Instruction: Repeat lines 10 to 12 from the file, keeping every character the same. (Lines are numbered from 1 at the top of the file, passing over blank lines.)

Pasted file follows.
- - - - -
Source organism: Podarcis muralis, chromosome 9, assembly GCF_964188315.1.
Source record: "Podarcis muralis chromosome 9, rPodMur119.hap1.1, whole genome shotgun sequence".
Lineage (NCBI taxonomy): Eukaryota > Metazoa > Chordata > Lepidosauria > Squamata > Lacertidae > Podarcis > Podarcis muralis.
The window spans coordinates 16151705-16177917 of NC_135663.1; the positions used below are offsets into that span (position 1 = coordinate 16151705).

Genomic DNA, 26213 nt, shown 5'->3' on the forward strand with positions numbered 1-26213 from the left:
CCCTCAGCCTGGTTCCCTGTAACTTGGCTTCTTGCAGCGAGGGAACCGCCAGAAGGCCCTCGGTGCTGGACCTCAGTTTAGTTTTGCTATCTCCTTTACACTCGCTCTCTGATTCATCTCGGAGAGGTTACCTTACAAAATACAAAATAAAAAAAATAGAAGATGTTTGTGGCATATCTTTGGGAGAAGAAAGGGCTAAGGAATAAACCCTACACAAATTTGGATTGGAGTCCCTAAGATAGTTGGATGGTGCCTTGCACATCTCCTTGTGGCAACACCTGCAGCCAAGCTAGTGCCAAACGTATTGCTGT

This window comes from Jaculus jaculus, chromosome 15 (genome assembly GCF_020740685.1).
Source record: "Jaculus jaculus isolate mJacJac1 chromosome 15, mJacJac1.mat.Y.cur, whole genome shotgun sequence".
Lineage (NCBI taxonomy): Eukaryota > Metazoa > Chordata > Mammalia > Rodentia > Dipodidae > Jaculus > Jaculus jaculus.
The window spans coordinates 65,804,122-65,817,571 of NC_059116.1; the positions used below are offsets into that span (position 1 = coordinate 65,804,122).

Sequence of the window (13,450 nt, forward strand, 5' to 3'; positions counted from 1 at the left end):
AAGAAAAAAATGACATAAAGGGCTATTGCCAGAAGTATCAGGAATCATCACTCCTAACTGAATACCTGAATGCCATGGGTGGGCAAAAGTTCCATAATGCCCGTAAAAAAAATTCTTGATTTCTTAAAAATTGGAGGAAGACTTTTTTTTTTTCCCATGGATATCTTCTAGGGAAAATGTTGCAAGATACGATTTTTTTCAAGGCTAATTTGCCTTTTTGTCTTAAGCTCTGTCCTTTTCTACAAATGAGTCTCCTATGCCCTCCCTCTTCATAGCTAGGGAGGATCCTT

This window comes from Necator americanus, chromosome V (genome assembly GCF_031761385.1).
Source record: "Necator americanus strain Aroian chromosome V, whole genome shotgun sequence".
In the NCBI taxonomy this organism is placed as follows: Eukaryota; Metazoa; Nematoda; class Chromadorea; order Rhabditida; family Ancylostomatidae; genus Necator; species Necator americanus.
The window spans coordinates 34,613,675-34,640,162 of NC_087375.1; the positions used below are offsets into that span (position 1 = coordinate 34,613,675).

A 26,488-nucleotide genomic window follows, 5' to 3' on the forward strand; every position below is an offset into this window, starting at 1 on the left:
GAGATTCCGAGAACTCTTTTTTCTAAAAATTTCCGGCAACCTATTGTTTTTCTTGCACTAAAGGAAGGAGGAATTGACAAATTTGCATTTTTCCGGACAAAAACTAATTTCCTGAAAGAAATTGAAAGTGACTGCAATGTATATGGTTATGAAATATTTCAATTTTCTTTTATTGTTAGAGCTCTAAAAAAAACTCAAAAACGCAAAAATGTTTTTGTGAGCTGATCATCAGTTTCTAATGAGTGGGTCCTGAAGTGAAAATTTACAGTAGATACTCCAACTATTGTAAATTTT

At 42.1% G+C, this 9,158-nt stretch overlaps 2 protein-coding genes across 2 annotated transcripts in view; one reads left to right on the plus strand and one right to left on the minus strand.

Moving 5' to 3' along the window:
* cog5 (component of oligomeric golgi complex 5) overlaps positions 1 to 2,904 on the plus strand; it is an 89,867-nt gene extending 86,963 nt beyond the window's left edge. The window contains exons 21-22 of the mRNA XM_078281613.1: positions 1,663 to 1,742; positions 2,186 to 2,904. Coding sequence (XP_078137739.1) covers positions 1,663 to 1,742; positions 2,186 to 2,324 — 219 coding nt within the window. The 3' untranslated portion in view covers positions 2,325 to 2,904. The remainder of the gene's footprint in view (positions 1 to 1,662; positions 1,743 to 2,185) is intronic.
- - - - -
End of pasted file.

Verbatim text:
The window spans coordinates 65,804,122-65,817,571 of NC_059116.1; the positions used below are offsets into that span (position 1 = coordinate 65,804,122).

Sequence of the window (13,450 nt, forward strand, 5' to 3'; positions counted from 1 at the left end):
AAGAAAAAAATGACATAAAGGGCTATTGCCAGAAGTATCAGGAATCATCACTCCTAACTGAATACCTGAATGCCATGGGTGGGCAAAAGTTCCATAATGCCCGTAAAAAAAATTCTTGATTTCTTAAAAATTGGAGGAAGACTTTTTTTTTTTCCCATGGATATCTTCTAGGGAAAATGTTGCAAGATACGATTTTTTTCAAGGCTAATTTGCCTTTTTGTCTTAAGCTCTGTCCTTTTCTACAAATGAGTCTCCTATGCCCTCCCTCTTCATAGCTAGGGAGGATCCTT